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J Clin Invest. 2019 Feb 25;129(4):1551-1565. doi: 10.1172/JCI121491. eCollection 2019 Feb 25.

T cells genetically engineered to overcome death signaling enhance adoptive cancer immunotherapy.

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Center for Cancer Research and.
Center for Cell-Based Therapy, National Cancer Institute (NCI), NIH, Bethesda, Maryland, USA.
Immunology Graduate Group, University of Pennsylvania, Philadelphia, Pennsylvania, USA.
Memorial Sloan Kettering Cancer Center (MSKCC), New York, New York, USA.
Experimental Transplantation and Immunology Branch, NCI, NIH, Bethesda, Maryland, USA.
Children's Hospital Colorado, University of Colorado Denver, Aurora, Colorado, USA.
Department of Microbiology and Immunology, Medical University of South Carolina, Charleston, South Carolina, USA.
National Institute of Arthritis and Musculoskeletal and Skin Diseases, NIH, Bethesda, Maryland, USA.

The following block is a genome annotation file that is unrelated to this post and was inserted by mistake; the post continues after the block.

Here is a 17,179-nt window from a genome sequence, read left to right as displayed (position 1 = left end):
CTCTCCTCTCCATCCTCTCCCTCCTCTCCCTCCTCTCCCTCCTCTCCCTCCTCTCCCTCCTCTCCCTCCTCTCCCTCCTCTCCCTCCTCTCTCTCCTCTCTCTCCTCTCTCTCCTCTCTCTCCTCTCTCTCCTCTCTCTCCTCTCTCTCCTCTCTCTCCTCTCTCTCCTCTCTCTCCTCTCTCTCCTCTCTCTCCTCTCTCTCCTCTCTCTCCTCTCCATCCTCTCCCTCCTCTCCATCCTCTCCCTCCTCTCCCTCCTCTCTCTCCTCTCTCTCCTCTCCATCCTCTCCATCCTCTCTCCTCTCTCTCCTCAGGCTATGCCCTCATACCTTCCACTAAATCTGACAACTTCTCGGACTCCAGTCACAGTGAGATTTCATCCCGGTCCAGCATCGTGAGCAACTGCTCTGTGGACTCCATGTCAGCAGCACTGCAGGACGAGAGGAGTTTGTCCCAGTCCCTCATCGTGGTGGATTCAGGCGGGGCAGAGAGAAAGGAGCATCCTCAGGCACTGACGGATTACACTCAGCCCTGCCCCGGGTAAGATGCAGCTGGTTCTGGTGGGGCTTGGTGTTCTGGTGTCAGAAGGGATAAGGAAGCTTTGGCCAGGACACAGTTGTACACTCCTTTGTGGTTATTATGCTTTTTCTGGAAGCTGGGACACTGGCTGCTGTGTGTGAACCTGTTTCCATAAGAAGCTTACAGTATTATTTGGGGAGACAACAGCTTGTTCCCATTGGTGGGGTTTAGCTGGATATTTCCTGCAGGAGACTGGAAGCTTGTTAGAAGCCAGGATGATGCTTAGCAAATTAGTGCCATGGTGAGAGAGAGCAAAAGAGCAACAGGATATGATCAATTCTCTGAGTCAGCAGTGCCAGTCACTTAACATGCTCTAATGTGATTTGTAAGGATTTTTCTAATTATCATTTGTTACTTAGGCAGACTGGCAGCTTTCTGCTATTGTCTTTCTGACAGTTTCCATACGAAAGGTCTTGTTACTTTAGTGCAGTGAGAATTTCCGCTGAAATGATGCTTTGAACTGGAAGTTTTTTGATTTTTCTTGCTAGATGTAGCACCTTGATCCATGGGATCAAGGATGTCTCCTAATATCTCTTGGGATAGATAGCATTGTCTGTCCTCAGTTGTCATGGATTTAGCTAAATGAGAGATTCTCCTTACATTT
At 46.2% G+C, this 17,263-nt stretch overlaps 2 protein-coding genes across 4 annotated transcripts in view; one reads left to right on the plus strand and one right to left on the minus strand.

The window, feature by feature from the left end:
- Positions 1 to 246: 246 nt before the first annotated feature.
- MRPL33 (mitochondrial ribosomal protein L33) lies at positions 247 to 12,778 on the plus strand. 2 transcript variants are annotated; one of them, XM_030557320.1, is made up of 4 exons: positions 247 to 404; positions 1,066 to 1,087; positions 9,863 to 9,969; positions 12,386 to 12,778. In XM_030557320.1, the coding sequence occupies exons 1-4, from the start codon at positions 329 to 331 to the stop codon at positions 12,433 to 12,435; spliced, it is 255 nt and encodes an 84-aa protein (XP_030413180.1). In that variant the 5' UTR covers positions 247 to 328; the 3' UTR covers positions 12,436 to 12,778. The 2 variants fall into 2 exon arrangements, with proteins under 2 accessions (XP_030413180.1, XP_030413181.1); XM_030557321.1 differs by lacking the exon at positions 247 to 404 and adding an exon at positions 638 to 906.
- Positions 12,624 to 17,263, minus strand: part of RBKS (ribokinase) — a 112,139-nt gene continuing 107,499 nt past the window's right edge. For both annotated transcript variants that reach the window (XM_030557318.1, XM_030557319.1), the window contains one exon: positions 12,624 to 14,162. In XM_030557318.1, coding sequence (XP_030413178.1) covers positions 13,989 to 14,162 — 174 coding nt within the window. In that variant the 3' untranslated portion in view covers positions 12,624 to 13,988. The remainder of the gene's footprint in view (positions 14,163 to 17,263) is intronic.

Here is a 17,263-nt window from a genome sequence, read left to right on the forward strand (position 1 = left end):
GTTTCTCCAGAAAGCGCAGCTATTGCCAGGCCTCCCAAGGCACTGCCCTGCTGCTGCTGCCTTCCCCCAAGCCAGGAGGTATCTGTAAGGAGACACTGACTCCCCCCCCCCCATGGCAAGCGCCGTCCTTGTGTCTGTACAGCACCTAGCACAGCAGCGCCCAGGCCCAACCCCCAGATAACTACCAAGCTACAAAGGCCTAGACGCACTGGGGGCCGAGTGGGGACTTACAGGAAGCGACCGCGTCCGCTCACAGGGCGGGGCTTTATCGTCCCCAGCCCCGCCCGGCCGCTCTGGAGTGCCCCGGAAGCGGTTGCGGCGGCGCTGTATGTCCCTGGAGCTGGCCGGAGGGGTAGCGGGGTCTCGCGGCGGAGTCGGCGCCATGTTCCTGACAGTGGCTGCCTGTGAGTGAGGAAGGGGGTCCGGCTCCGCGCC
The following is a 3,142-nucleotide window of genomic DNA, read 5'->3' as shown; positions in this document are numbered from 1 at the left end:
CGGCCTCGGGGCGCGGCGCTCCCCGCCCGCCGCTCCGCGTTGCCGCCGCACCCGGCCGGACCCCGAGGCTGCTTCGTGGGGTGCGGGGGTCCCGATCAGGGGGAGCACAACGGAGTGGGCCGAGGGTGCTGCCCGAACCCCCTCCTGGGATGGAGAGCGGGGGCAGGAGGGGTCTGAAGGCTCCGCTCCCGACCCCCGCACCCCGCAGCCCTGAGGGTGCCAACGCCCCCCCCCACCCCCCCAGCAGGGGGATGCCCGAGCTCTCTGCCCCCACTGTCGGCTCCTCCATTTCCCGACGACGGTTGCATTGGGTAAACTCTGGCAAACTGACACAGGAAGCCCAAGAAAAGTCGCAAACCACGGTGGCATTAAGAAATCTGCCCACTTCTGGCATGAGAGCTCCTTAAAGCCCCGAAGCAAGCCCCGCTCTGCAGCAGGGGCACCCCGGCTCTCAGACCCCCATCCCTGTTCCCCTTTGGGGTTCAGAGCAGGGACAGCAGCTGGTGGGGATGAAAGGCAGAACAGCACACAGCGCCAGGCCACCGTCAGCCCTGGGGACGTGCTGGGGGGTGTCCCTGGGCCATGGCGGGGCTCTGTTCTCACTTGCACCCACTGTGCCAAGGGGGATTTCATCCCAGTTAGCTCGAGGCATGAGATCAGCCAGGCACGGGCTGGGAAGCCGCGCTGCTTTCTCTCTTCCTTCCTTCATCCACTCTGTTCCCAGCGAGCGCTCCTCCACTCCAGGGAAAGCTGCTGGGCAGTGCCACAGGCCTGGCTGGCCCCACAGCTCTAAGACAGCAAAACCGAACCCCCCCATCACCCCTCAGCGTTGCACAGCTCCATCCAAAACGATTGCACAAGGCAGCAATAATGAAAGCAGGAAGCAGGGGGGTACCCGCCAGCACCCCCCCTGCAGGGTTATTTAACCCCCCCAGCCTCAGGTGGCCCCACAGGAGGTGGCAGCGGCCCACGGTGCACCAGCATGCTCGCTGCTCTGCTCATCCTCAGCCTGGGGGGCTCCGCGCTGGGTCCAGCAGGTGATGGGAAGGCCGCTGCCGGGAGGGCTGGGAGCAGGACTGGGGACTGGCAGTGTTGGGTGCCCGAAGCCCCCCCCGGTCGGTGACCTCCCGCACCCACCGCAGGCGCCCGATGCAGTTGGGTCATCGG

Parker Institute for Cancer Immunotherapy, New York, New York, USA.
Center for Cell Engineering and Department of Medicine, MSKCC, New York, New York, USA.
Weill Cornell Medical College, New York, New York, USA.


Across clinical trials, T cell expansion and persistence following adoptive cell transfer (ACT) have correlated with superior patient outcomes. Herein, we undertook a pan-cancer analysis to identify actionable ligand-receptor pairs capable of compromising T cell durability following ACT. We discovered that FASLG, the gene encoding the apoptosis-inducing ligand FasL, is overexpressed within the majority of human tumor microenvironments (TMEs). Further, we uncovered that Fas, the receptor for FasL, is highly expressed on patient-derived T cells used for clinical ACT. We hypothesized that a cognate Fas-FasL interaction within the TME might limit both T cell persistence and antitumor efficacy. We discovered that genetic engineering of Fas variants impaired in the ability to bind FADD functioned as dominant negative receptors (DNRs), preventing FasL-induced apoptosis in Fas-competent T cells. T cells coengineered with a Fas DNR and either a T cell receptor or chimeric antigen receptor exhibited enhanced persistence following ACT, resulting in superior antitumor efficacy against established solid and hematologic cancers. Despite increased longevity, Fas DNR-engineered T cells did not undergo aberrant expansion or mediate autoimmunity. Thus, T cell-intrinsic disruption of Fas signaling through genetic engineering represents a potentially universal strategy to enhance ACT efficacy across a broad range of human malignancies.


Cancer gene therapy; Cancer immunotherapy; Immunology; Oncology

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